afterwards Anecdotes answer appeared assistance attended Bishop born Bowyer called Cambridge character church Clarke collection common continued copy curious daughter death died Doctor edition England English equal excellent father favour friends gave give given hand History honour hope John Johnson kind King knowledge known late Latin learned letter living London Lord manner March married master means memory mentioned mind natural never notes obliged observed occasion original Oxford particular perhaps person possession present printed published reason received relating remains remarkable respect says scholar sent sermon short Society soon taken thing Thomas thought tion took University URBAN valuable volume whole worthy writing young
Page 386 - Here Reynolds is laid, and to tell you my mind, He has not left a wiser or better behind : His pencil was striking, resistless, and grand: His manners were gentle, complying, and bland; Still born to improve us in every part, His pencil our faces, his manners our heart...
Page 592 - His life was gentle, and the elements So mix'd in him that Nature might stand up And say to all the world, 'This was a man!
Page 165 - If such a correspondence will be agreeable to you, be pleased to inform me in two posts, •what the conditions are on which you shall expect it. Your late ofFer|" gives me no reason to distrust your generosity. If you engage in any literary projects besides this paper, I have other designs to impart, if I could be secure from having others reap the advantage of what I should hint.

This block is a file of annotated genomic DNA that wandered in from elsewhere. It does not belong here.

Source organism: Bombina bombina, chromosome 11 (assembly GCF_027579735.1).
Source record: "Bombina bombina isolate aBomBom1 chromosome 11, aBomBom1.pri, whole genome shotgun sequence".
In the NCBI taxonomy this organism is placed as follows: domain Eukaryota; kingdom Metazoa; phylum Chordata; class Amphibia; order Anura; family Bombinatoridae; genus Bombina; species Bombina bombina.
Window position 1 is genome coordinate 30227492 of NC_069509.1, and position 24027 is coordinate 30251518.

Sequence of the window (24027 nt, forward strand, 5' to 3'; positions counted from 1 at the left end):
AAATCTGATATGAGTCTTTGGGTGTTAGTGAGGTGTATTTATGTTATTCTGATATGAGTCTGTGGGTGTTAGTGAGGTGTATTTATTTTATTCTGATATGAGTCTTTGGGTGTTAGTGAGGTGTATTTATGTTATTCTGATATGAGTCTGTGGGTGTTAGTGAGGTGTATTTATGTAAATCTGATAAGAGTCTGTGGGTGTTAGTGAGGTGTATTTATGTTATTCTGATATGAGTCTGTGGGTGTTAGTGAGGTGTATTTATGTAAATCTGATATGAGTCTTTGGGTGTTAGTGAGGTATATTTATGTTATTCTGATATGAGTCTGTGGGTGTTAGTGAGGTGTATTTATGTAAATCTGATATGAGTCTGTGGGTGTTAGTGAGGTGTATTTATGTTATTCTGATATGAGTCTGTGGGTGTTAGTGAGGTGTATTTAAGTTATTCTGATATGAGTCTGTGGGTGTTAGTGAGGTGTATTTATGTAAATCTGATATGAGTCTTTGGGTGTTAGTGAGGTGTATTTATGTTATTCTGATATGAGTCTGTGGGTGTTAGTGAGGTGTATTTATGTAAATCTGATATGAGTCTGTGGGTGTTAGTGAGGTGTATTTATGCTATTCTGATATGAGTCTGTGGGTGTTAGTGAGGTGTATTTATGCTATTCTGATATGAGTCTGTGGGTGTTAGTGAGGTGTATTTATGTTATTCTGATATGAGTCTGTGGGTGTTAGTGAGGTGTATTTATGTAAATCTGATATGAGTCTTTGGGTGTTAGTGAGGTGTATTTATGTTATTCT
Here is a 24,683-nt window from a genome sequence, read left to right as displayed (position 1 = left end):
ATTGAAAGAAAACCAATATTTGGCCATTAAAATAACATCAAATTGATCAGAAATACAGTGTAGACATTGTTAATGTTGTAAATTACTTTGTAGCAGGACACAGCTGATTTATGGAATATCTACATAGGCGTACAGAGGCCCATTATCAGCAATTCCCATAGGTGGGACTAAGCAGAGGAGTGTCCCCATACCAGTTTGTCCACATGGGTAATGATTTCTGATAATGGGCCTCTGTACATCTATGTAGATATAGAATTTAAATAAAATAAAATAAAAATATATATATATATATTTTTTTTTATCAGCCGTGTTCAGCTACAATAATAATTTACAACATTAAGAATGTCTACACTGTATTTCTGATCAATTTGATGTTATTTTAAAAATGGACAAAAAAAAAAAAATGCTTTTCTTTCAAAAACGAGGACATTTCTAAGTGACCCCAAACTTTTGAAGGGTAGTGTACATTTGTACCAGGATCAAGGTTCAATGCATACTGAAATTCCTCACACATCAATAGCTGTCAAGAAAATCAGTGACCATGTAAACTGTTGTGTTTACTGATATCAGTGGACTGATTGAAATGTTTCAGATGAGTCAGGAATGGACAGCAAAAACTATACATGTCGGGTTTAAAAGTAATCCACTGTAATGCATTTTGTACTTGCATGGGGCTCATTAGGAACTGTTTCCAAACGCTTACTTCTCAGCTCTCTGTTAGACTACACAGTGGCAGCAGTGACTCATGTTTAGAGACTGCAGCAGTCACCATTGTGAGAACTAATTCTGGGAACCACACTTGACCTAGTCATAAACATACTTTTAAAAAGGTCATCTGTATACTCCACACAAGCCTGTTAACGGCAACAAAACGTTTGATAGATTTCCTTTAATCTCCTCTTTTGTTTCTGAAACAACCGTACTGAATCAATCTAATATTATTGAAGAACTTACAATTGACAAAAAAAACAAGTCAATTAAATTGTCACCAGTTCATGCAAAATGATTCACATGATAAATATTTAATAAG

Page 387 - Reynolds, who was the intimate and beloved friend of that great man ; the friend whom he declared to be " the most invulnerable man he knew ; whom, if he should quarrel with him, he should find the most difficulty how to abuse.
Page 383 - He possessed the theory as perfectly as the practice of his art. To be such a painter, he was a profound and penetrating philosopher.
Page 376 - Dejecting prospect ! soon the hapless hour May come ; perhaps this moment it impends, Which drives me forth to penury and cold, Naked, and beat by all the storms of heaven, Friendless and guideless to explore my way ; Till on cold earth this poor unshelter'd head Reclining, vainly from the ruthless blast Respite I beg, and in the shock expire.
Page 478 - An Attempt towards an improved Version, a metrical Arrangement, and an Explanation of the Twelve Minor Prophets...
Page 92 - ... half's reading, and perhaps never to be read or looked upon after. One that would go higher must take his fortune at blank walls and corners of streets, or repair to the sign of Bateman, Innys, and one or two more where are best choice and better pennyworths.
Page 59 - The Connexion of the Roman, Saxon, and English Coins; deducing the Antiquities, Customs, and Manners, of each People to modern Times ; particularly the Origin of Feudal Tenures, and of Parliaments; illustrated throughout with Critical and Historical Remarks on various Authors, both Sacred and Profane.